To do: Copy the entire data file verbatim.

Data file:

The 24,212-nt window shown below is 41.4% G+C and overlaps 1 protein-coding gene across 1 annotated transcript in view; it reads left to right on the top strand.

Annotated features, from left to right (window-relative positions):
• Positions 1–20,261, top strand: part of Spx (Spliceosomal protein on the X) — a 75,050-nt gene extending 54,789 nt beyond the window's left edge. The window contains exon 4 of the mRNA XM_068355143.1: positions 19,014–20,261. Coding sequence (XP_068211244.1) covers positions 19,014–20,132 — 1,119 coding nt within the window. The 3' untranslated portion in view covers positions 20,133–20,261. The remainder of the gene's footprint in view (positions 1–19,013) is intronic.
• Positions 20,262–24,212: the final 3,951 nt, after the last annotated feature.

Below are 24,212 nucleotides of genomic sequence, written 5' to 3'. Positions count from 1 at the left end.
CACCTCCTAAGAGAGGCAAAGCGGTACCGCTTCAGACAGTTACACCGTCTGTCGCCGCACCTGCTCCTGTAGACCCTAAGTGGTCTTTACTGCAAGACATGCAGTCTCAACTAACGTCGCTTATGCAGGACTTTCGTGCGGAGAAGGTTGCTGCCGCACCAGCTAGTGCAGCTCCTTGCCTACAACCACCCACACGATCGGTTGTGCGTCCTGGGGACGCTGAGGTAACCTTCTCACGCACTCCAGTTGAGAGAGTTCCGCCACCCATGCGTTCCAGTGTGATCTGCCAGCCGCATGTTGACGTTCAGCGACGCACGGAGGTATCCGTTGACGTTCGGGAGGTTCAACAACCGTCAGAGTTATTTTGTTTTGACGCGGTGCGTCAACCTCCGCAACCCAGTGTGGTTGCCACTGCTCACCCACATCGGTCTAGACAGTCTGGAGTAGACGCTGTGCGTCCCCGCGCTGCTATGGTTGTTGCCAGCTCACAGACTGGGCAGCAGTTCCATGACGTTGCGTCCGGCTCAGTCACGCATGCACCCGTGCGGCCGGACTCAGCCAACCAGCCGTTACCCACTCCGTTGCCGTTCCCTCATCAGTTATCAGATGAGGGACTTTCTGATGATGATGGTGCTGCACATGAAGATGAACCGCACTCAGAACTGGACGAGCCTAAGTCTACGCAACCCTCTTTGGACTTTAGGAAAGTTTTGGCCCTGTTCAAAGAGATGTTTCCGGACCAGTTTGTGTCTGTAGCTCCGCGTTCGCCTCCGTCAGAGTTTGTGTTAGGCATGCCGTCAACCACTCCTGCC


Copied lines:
The 24,212-nt window shown below is 41.4% G+C and overlaps 1 protein-coding gene across 1 annotated transcript in view; it reads left to right on the top strand.

Annotated features, from left to right (window-relative positions):
• Positions 1–20,261, top strand: part of Spx (Spliceosomal protein on the X) — a 75,050-nt gene extending 54,789 nt beyond the window's left edge. The window contains exon 4 of the mRNA XM_068355143.1: positions 19,014–20,261. Coding sequence (XP_068211244.1) covers positions 19,014–20,132 — 1,119 coding nt within the window. The 3' untranslated portion in view covers positions 20,133–20,261. The remainder of the gene's footprint in view (positions 1–19,013) is intronic.
• Positions 20,262–24,212: the final 3,951 nt, after the last annotated feature.

Below are 24,212 nucleotides of genomic sequence, written 5' to 3'. Positions count from 1 at the left end.
CACCTCCTAAGAGAGGCAAAGCGGTACCGCTTCAGACAGTTACACCGTCTGTCGCCGCACCTGCTCCTGTAGACCCTAAGTGGTCTTTACTGCAAGACATGCAGTCTCAACTAACGTCGCTTATGCAGGACTTTCGTGCGGAGAAGGTTGCTGCCGCACCAGCTAGTGCAGCTCCTTGCCTACAACCACCCACACGATCGGTTGTGCGTCCTGGGGACGCTGAGGTAACCTTCTCACGCACTCCAGTTGAGAGAGTTCCGCCACCCATGCGTTCCAGTGTGATCTGCCAGCCGCATGTTGACGTTCAGCGACGCACGGAGGTATCCGTTGACGTTCGGGAGGTTCAACAACCGTCAGAGTTATTTTGTTTTGACGCGGTGCGTCAACCTCCGCAACCCAGTGTGGTTGCCACTGCTCACCCACATCGGTCTAGACAGTCTGGAGTAGACGCTGTGCGTCCCCGCGCTGCTATGGTTGTTGCCAGCTCACAGACTGGGCAGCAGTTCCATGACGTTGCGTCCGGCTCAGTCACGCATGCACCCGTGCGGCCGGACTCAGCCAACCAGCCGTTACCCACTCCGTTGCCGTTCCCTCATCAGTTATCAGATGAGGGACTTTCTGATGATGATGGTGCTGCACATGAAGATGAACCGCACTCAGAACTGGACGAGCCTAAGTCTACGCAACCCTCTTTGGACTTTAGGAAAGTTTTGGCCCTGTTCAAAGAGATGTTTCCGGACCAGTTTGTGTCTGTAGCTCCGCGTTCGCCTCCGTCAGAGTTTGTGTTAGGCATGCCGTCAACCACTCCTGCC